Stateful Applications with Kubernetes 1.3 Using Datera Elastic Data Fabric

As container adoption evolves beyond stateless application to more stateful workloads such as MySQL, Kafka, Cassandra and Couchbase, the support for persistent volumes in Kubernetes becomes foundational. Datera has integrated with Kubernetes to simplify persistent storage provisioning and consumption.

Based on first principles of containers, Datera allows application resource provisioning to be decoupled from the underlying physical infrastructure. This enables clean contracts (aka, no dependency, or direct knowledge of the underlying physical infrastructure), declarative formats, and eventually portability for stateful applications. 

While Kubernetes allows for great flexibility to define the underlying application infrastructure through yml configurations, Datera allows for that configuration to be passed to the storage infrastructure to provide persistence. Through the notion of Datera AppTemplates, in a Kubernetes environment, stateful applications can be automated to scale.

Deploying Persistent Storage

Persistent storage is defined using the Kubernetes PersistentVolume subsystem. PersistentVolumes are volume plugins and define volumes that live independently of the lifecycle of the pod that is using it. They are implemented as NFS, iSCSI, or by cloud provider specific storage system. Datera has developed a volume plugin for PersistentVolumes that can provision iSCSI block storage on the Datera Data Fabric for Kubernetes pods.

The Datera volume plugin gets invoked by kubelets on minion nodes and relays the calls to the Datera Data Fabric over its REST API. Below is a sample deployment of a PersistentVolume with the Datera plugin:


This manifest defines a PersistentVolume of 100 GB to be provisioned in the Datera Data Fabric, should a pod request the persistence storage.



The Datera PersistenceVolume plugin is installed on all minion nodes. When a pod lands on a minion node with a valid claim bound to the persistent storage provisioned earlier, the Datera plugin forwards the request to create the volume on the Datera Data Fabric. All the options that are specified in the PersistentVolume manifest are sent to the plugin upon the provisioning request.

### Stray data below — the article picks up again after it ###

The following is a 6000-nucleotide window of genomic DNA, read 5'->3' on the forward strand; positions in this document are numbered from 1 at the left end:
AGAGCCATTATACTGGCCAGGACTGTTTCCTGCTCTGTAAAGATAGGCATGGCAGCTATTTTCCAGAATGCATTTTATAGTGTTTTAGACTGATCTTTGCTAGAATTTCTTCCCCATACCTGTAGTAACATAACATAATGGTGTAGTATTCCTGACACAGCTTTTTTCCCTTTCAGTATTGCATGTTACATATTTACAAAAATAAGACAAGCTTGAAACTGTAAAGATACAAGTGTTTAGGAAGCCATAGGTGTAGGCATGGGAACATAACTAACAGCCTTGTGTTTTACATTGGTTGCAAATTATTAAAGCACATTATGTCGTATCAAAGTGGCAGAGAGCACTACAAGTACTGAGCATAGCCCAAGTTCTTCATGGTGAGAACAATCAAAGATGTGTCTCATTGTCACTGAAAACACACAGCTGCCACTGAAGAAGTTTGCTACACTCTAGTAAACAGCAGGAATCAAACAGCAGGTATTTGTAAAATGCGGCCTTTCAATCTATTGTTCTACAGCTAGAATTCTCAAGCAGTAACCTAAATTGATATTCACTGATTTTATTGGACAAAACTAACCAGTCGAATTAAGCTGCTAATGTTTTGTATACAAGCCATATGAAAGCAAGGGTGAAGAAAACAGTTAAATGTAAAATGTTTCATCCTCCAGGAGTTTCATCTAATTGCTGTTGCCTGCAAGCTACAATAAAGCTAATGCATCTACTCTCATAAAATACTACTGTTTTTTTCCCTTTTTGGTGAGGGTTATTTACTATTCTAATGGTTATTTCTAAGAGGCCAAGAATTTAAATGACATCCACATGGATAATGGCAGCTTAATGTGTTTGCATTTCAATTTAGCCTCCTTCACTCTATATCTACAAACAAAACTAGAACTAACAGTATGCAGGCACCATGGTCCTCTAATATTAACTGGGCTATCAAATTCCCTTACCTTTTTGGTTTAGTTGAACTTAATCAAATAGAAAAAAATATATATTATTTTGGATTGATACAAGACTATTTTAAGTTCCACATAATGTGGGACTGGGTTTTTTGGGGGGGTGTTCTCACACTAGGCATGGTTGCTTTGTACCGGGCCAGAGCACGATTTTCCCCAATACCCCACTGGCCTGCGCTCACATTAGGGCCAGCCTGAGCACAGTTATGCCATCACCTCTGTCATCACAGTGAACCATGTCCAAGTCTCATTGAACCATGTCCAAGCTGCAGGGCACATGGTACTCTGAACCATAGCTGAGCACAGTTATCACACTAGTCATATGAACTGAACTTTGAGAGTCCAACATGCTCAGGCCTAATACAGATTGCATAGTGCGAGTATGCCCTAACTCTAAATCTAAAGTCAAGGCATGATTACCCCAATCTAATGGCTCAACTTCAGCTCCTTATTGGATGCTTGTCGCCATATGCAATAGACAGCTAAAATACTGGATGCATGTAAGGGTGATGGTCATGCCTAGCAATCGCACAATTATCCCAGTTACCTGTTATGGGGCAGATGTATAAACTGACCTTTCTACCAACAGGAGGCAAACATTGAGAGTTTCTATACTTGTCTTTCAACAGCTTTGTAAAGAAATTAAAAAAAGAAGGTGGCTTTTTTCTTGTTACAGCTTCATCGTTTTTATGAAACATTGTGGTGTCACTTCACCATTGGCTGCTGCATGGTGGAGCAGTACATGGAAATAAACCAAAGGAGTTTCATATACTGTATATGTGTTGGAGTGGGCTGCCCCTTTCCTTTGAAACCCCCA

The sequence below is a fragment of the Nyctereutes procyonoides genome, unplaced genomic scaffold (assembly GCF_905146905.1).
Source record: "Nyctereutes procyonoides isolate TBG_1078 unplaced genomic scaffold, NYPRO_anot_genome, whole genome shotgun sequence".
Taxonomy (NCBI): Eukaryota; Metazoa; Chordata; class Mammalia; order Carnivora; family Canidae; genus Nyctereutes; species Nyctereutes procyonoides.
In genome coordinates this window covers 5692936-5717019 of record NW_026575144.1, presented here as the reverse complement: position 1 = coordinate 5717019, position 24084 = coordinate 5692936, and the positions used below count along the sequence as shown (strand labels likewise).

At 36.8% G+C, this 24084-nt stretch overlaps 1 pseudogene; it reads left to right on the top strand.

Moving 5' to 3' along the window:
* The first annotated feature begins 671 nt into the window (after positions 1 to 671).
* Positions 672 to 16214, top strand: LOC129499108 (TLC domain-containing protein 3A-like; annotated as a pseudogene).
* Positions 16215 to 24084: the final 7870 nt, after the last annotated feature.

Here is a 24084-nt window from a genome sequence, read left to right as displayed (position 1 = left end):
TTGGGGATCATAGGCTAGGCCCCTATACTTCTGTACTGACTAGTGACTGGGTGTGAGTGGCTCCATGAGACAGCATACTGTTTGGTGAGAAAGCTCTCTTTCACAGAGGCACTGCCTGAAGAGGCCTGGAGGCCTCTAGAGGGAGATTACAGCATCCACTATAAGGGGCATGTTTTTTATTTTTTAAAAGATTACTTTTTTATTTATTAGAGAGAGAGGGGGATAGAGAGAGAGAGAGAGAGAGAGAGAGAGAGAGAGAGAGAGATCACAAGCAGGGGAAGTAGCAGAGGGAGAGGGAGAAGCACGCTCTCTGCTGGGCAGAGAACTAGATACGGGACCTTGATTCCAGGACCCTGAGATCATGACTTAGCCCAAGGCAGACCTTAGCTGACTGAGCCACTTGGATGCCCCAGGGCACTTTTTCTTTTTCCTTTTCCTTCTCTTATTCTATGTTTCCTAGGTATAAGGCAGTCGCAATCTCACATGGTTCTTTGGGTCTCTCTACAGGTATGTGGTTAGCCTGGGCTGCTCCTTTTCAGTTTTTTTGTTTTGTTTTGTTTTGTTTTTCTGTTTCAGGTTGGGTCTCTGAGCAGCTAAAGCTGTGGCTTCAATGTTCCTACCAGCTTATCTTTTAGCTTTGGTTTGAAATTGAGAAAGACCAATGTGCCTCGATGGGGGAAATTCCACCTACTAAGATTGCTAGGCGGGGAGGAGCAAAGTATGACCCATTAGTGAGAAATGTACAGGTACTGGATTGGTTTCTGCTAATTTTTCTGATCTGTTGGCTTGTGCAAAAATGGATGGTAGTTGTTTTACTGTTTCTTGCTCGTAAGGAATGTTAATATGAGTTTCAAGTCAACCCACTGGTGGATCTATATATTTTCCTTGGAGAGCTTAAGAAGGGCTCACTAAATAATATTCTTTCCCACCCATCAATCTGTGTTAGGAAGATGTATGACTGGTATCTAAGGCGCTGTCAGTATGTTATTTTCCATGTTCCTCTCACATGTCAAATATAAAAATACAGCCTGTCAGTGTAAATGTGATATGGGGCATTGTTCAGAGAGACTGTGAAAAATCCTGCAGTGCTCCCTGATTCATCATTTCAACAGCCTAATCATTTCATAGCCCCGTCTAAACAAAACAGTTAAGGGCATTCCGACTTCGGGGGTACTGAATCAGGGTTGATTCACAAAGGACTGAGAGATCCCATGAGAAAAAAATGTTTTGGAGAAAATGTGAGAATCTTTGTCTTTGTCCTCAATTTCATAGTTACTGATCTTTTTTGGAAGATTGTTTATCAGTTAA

Once a volume is provisioned in the Datera Data Fabric, volumes are presented as iSCSI block device to the minion node, and kubelet mounts this device for the containers (in the pod) to access it.

Using Persistent Storage

Kubernetes PersistentVolumes are used along with a pod using PersistentVolume Claims. Once a claim is defined, it is bound to a PersistentVolume matching the claim’s specification. A typical claim for the PersistentVolume defined above would look like below:


When this claim is defined and it is bound to a PersistentVolume, resources can be used with the pod specification:


A pod can use a PersistentVolume Claim like below:


The result is a pod using a PersistentVolume Claim as a volume. It in-turn sends the request to the Datera volume plugin to provision storage in the Datera Data Fabric.


The persistent volume is presented as iSCSI device at minion node (tlx243 in this case):


Containers running in the pod see this device mounted at /data as specified in the manifest:

Using Pet Sets

Typically, pods are treated as stateless units, so if one of them is unhealthy or gets superseded, Kubernetes just disposes it. In contrast, a PetSet is a group of stateful pods that has a stronger notion of identity. The goal of a PetSet is to decouple this dependency by assigning identities to individual instances of an application that are not anchored to the underlying physical infrastructure.

A PetSet requires {0..n-1} Pets. Each Pet has a deterministic name, PetSetName-Ordinal, and a unique identity. Each Pet has at most one pod, and each PetSet has at most one Pet with a given identity. A PetSet ensures that a specified number of “pets” with unique identities are running at any given time. The identity of a Pet is comprised of:

  • a stable hostname, available in DNS
  • an ordinal index
  • stable storage: linked to the ordinal & hostname

A typical PetSet definition using a PersistentVolume Claim looks like below:


We have the following PersistentVolume Claims available:


When this PetSet is provisioned, two pods get instantiated:


Here is how the PetSet test-petset instantiated earlier looks like:


Once a PetSet is instantiated, such as test-petset below, upon increasing the number of replicas (i.e. the number of pods started with that PetSet), more pods get instantiated and more PersistentVolume Claims get bound to new pods:


Now the PetSet is running 3 pods after patch application.

When the above PetSet definition is patched to have one more replica, it introduces one more pod in the system. This in turn results in one more volume getting provisioned on the Datera Data Fabric. So volumes get dynamically provisioned and attached to a pod upon the PetSet scaling up.

To support the notion of durability and consistency, if a pod moves from one minion to another, volumes do get attached (mounted) to the new minion node and detached (unmounted) from the old minion to maintain persistent access to the data.


This demonstrates Kubernetes with Pet Sets orchestrating stateful and stateless workloads. While the Kubernetes community is working on expanding the FlexVolume framework’s capabilities, we are excited that this solution makes it possible for Kubernetes to be run more widely in the datacenters.

Shaliesh Mittal, Software Architect & Ashok Rajagopalan, Sr. Director, Products